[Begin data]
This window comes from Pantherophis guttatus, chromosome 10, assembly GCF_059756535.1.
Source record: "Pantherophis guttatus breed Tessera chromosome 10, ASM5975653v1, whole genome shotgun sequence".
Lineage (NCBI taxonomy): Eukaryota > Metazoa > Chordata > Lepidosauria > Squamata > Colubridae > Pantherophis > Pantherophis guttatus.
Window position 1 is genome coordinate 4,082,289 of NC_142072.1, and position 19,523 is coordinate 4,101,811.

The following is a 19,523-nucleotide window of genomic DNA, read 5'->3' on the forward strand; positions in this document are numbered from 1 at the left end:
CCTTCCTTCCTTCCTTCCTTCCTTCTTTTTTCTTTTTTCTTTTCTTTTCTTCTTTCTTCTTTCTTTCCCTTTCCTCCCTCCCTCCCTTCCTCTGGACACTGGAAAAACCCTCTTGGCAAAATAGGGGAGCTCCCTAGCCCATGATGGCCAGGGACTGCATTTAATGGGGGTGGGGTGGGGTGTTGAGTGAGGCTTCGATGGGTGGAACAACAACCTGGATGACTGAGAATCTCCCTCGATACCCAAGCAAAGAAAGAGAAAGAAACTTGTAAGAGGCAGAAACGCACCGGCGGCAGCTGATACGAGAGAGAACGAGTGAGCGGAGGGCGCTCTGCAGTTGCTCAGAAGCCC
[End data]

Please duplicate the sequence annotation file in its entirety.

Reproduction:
This window comes from Pantherophis guttatus, chromosome 10, assembly GCF_059756535.1.
Source record: "Pantherophis guttatus breed Tessera chromosome 10, ASM5975653v1, whole genome shotgun sequence".
Lineage (NCBI taxonomy): Eukaryota > Metazoa > Chordata > Lepidosauria > Squamata > Colubridae > Pantherophis > Pantherophis guttatus.
Window position 1 is genome coordinate 4,082,289 of NC_142072.1, and position 19,523 is coordinate 4,101,811.

The following is a 19,523-nucleotide window of genomic DNA, read 5'->3' on the forward strand; positions in this document are numbered from 1 at the left end:
CCTTCCTTCCTTCCTTCCTTCCTTCTTTTTTCTTTTTTCTTTTCTTTTCTTCTTTCTTCTTTCTTTCCCTTTCCTCCCTCCCTCCCTTCCTCTGGACACTGGAAAAACCCTCTTGGCAAAATAGGGGAGCTCCCTAGCCCATGATGGCCAGGGACTGCATTTAATGGGGGTGGGGTGGGGTGTTGAGTGAGGCTTCGATGGGTGGAACAACAACCTGGATGACTGAGAATCTCCCTCGATACCCAAGCAAAGAAAGAGAAAGAAACTTGTAAGAGGCAGAAACGCACCGGCGGCAGCTGATACGAGAGAGAACGAGTGAGCGGAGGGCGCTCTGCAGTTGCTCAGAAGCCC